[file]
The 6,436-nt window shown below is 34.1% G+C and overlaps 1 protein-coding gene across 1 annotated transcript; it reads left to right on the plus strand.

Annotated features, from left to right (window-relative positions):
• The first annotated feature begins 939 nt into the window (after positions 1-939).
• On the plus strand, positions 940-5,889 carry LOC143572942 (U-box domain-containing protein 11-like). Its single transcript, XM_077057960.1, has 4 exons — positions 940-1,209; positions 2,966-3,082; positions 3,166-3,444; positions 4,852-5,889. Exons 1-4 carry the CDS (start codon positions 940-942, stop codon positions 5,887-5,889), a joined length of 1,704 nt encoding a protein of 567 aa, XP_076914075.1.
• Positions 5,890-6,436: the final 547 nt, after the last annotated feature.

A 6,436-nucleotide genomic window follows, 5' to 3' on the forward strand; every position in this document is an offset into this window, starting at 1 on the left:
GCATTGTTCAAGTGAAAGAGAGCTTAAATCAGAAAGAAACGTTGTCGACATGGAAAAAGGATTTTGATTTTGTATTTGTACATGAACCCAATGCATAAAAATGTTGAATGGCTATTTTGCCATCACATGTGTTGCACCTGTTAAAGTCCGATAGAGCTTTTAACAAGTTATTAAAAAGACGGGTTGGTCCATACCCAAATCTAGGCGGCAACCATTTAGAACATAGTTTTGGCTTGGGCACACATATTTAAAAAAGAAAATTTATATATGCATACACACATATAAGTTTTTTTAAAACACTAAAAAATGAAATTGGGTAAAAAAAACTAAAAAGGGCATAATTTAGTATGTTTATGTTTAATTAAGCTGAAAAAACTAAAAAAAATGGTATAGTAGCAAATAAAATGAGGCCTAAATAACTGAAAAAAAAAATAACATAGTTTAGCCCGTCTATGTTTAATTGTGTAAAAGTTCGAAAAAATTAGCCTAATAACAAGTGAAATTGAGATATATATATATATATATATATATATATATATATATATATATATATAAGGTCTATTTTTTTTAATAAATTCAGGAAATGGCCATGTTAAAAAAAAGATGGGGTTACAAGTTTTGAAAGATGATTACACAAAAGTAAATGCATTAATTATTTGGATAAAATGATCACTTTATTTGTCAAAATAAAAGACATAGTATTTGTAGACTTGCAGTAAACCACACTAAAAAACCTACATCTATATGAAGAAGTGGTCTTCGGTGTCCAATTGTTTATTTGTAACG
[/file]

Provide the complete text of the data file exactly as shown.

The 6,436-nt window shown below is 34.1% G+C and overlaps 1 protein-coding gene across 1 annotated transcript; it reads left to right on the plus strand.

Annotated features, from left to right (window-relative positions):
• The first annotated feature begins 939 nt into the window (after positions 1-939).
• On the plus strand, positions 940-5,889 carry LOC143572942 (U-box domain-containing protein 11-like). Its single transcript, XM_077057960.1, has 4 exons — positions 940-1,209; positions 2,966-3,082; positions 3,166-3,444; positions 4,852-5,889. Exons 1-4 carry the CDS (start codon positions 940-942, stop codon positions 5,887-5,889), a joined length of 1,704 nt encoding a protein of 567 aa, XP_076914075.1.
• Positions 5,890-6,436: the final 547 nt, after the last annotated feature.

A 6,436-nucleotide genomic window follows, 5' to 3' on the forward strand; every position in this document is an offset into this window, starting at 1 on the left:
GCATTGTTCAAGTGAAAGAGAGCTTAAATCAGAAAGAAACGTTGTCGACATGGAAAAAGGATTTTGATTTTGTATTTGTACATGAACCCAATGCATAAAAATGTTGAATGGCTATTTTGCCATCACATGTGTTGCACCTGTTAAAGTCCGATAGAGCTTTTAACAAGTTATTAAAAAGACGGGTTGGTCCATACCCAAATCTAGGCGGCAACCATTTAGAACATAGTTTTGGCTTGGGCACACATATTTAAAAAAGAAAATTTATATATGCATACACACATATAAGTTTTTTTAAAACACTAAAAAATGAAATTGGGTAAAAAAAACTAAAAAGGGCATAATTTAGTATGTTTATGTTTAATTAAGCTGAAAAAACTAAAAAAAATGGTATAGTAGCAAATAAAATGAGGCCTAAATAACTGAAAAAAAAAATAACATAGTTTAGCCCGTCTATGTTTAATTGTGTAAAAGTTCGAAAAAATTAGCCTAATAACAAGTGAAATTGAGATATATATATATATATATATATATATATATATATATATATATATATAAGGTCTATTTTTTTTAATAAATTCAGGAAATGGCCATGTTAAAAAAAAGATGGGGTTACAAGTTTTGAAAGATGATTACACAAAAGTAAATGCATTAATTATTTGGATAAAATGATCACTTTATTTGTCAAAATAAAAGACATAGTATTTGTAGACTTGCAGTAAACCACACTAAAAAACCTACATCTATATGAAGAAGTGGTCTTCGGTGTCCAATTGTTTATTTGTAACG